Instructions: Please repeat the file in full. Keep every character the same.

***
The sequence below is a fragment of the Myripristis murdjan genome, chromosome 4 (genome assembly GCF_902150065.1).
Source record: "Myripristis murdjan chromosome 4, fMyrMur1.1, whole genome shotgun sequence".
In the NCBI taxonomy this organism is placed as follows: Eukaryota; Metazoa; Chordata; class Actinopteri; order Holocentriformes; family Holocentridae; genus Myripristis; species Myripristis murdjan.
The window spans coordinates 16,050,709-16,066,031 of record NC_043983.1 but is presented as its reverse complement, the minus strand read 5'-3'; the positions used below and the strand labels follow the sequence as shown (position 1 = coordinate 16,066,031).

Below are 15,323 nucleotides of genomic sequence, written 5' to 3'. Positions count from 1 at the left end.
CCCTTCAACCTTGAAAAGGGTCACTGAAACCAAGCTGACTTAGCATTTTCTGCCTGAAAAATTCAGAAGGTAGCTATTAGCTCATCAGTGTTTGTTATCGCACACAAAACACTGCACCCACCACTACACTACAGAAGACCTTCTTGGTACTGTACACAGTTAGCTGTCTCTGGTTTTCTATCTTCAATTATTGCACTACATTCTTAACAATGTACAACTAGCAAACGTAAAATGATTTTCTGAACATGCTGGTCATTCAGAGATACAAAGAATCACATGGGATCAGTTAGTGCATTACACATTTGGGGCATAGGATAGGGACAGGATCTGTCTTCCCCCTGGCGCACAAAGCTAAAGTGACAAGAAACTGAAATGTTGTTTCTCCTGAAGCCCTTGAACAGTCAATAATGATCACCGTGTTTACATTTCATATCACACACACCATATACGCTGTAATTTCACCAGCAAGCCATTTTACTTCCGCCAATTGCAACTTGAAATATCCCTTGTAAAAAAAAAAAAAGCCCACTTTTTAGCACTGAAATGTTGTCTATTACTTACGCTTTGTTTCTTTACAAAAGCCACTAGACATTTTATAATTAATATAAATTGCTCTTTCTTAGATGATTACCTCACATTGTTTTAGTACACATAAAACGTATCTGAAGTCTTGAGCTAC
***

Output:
The sequence below is a fragment of the Myripristis murdjan genome, chromosome 4 (genome assembly GCF_902150065.1).
Source record: "Myripristis murdjan chromosome 4, fMyrMur1.1, whole genome shotgun sequence".
In the NCBI taxonomy this organism is placed as follows: Eukaryota; Metazoa; Chordata; class Actinopteri; order Holocentriformes; family Holocentridae; genus Myripristis; species Myripristis murdjan.
The window spans coordinates 16,050,709-16,066,031 of record NC_043983.1 but is presented as its reverse complement, the minus strand read 5'-3'; the positions used below and the strand labels follow the sequence as shown (position 1 = coordinate 16,066,031).

Below are 15,323 nucleotides of genomic sequence, written 5' to 3'. Positions count from 1 at the left end.
CCCTTCAACCTTGAAAAGGGTCACTGAAACCAAGCTGACTTAGCATTTTCTGCCTGAAAAATTCAGAAGGTAGCTATTAGCTCATCAGTGTTTGTTATCGCACACAAAACACTGCACCCACCACTACACTACAGAAGACCTTCTTGGTACTGTACACAGTTAGCTGTCTCTGGTTTTCTATCTTCAATTATTGCACTACATTCTTAACAATGTACAACTAGCAAACGTAAAATGATTTTCTGAACATGCTGGTCATTCAGAGATACAAAGAATCACATGGGATCAGTTAGTGCATTACACATTTGGGGCATAGGATAGGGACAGGATCTGTCTTCCCCCTGGCGCACAAAGCTAAAGTGACAAGAAACTGAAATGTTGTTTCTCCTGAAGCCCTTGAACAGTCAATAATGATCACCGTGTTTACATTTCATATCACACACACCATATACGCTGTAATTTCACCAGCAAGCCATTTTACTTCCGCCAATTGCAACTTGAAATATCCCTTGTAAAAAAAAAAAAAGCCCACTTTTTAGCACTGAAATGTTGTCTATTACTTACGCTTTGTTTCTTTACAAAAGCCACTAGACATTTTATAATTAATATAAATTGCTCTTTCTTAGATGATTACCTCACATTGTTTTAGTACACATAAAACGTATCTGAAGTCTTGAGCTAC